CIT, or Coin Invest Trust, have quickly become one of the most talked about mints in the world over the past two years or so. This, in no small part thanks to their “Smartminting” and “Big Gold Minting” technologies, which have made previously unimaginable coins not only possible but a reality.
It has also become a bit of a habit for them to reveal new coin designs at international coin shows as a bit of a surprise. The Sea Turtle and Laughing Buddha coins were both revealed at the Singapore International Coin Fair, with the Berlin Money Fair and the annual World's Money Fair hosted by the ANA seeming particular favourites to announce major releases each year.
This then brings us to the Tokyo International Coin Convention where, true to form, CIT have again revealed four new designs. Amongst these we find the innovative Cherry Blossom Globe coin and the Princess Diana Memorial coin, but the subject of this article is the Remembrance Poppy Coin.
The Remembrance Poppy, or “Flanders Poppy” as it is known to some, is a silk reproduction of a common red field poppy used as a sign of memorial in many countries to honour fallen soldiers. It is a symbol that is widely used in Memorial day, Armistice day and remembrance day events around the world as well as ANZAC day in Australia and New Zealand.
The symbol first rose to prominence in 1921 following the efforts of American academic Moina Michael and the her French associate Anna Guérin to have the red poppy adopted as a symbol of remembrance. Their efforts were successful and the American and British Legions did just so, followed by most nations of the Commonwealth shortly after.
The inspiration for the Poppy flower is derived from the poem In Flanders Fields, as penned by Canadian physician Lieutenant Colonel John McCrae on May the 3rd of 1915. He wrote the poem following the funeral of a friend and fellow soldier in the aftermath of the Second Battle of Ypres.
According to legend, he was initially dissatisfied with the poem and discarded it. His fellow soldiers then retrieved the crumpled-up paper and convinced him to have it published. He British magazine Punch became the first publication to print “In Flanders Fields” on December 8, 1915.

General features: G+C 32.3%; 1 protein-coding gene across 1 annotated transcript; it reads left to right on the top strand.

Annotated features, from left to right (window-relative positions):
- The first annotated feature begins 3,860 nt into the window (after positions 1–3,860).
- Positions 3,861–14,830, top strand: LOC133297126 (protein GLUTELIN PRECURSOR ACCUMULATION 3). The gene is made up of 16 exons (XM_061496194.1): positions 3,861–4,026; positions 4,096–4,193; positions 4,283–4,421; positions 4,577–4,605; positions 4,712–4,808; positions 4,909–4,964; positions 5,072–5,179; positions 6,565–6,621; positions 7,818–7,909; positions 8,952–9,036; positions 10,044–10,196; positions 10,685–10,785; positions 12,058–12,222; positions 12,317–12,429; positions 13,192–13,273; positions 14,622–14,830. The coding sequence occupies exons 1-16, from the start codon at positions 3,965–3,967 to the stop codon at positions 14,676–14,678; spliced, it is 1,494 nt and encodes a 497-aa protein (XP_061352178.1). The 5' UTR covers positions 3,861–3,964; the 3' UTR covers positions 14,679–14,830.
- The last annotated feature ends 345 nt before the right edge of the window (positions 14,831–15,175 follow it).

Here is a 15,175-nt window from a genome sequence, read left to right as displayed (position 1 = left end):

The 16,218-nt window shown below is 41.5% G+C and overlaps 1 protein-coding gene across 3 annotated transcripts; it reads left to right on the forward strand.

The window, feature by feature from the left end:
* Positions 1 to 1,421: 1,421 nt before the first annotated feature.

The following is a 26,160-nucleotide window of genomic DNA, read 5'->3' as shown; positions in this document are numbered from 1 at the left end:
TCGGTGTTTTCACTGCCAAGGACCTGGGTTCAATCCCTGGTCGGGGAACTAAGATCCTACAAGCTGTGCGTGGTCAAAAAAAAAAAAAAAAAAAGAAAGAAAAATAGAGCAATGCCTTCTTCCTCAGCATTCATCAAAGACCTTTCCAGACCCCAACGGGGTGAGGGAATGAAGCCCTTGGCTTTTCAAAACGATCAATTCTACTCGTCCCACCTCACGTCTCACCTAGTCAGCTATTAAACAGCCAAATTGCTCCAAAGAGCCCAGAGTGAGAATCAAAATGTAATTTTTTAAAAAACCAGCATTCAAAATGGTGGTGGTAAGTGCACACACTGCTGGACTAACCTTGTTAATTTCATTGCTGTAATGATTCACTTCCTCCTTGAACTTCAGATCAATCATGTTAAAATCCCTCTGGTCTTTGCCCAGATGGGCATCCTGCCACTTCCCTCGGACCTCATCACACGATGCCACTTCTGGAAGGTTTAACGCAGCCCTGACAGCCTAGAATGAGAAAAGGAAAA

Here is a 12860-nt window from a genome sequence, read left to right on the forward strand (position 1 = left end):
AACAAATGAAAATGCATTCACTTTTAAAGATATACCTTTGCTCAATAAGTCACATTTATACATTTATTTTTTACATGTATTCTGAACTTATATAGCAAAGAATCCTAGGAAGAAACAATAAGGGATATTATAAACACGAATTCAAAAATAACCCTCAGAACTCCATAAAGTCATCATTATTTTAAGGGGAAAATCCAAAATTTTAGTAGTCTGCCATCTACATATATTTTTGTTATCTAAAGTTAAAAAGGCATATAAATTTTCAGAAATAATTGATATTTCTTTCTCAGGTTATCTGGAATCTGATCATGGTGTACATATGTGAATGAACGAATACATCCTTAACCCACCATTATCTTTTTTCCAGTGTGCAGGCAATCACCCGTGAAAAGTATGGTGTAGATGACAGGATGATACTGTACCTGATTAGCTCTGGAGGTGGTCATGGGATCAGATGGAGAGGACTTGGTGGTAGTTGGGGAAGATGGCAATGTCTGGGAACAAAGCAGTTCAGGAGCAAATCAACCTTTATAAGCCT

The most striking feature of this coin is the shape, not a round coin but rather it is shaped like the flower of a common poppy. The reverse is then receives a further colour treatment to best resemble the remembrance Poppy, with it's shaded red petals and a black and sun-burnt yellow to gold centre.
The obverse in turn again resembles the underside of the Flanders poppy, with fine details mimicking the underside of the flower's petals. Unlike the reverse though, the obverse is not colourised and is instead treated to a proof finish. To the lower right, in reverse proof, the words “LEST WE FORGET” are inscribed. The centre part of the obverse design appears as a regular proof coin with the effigy of Queen Elizabeth II and legend detailing the coins denomination and both date and country of origin. The legend encircles the Queen's portrait in a clockwise direction and reads : “ELIZABETH II”, “5 DOLLARS”, “COOK ISLANDS” and “2017”.
This innovative coin is stuck from 1oz of pure .999 Fineness silver, using CIT's Smartminting technology. The proof-like coin measures 45mm(1.7716 inch) in diameter at the broadest point and has a total mintage of 2500 coins.
The coin is shipped encapsulated in a very eye catching glossy black display box with the words “Remembrance Poppy” written on top along with an image of the flower. The coin is expected to ship by early August 2017 and is now available to pre-order from most of the larger international coin dealers at a price of €149.95 or US$169.95 each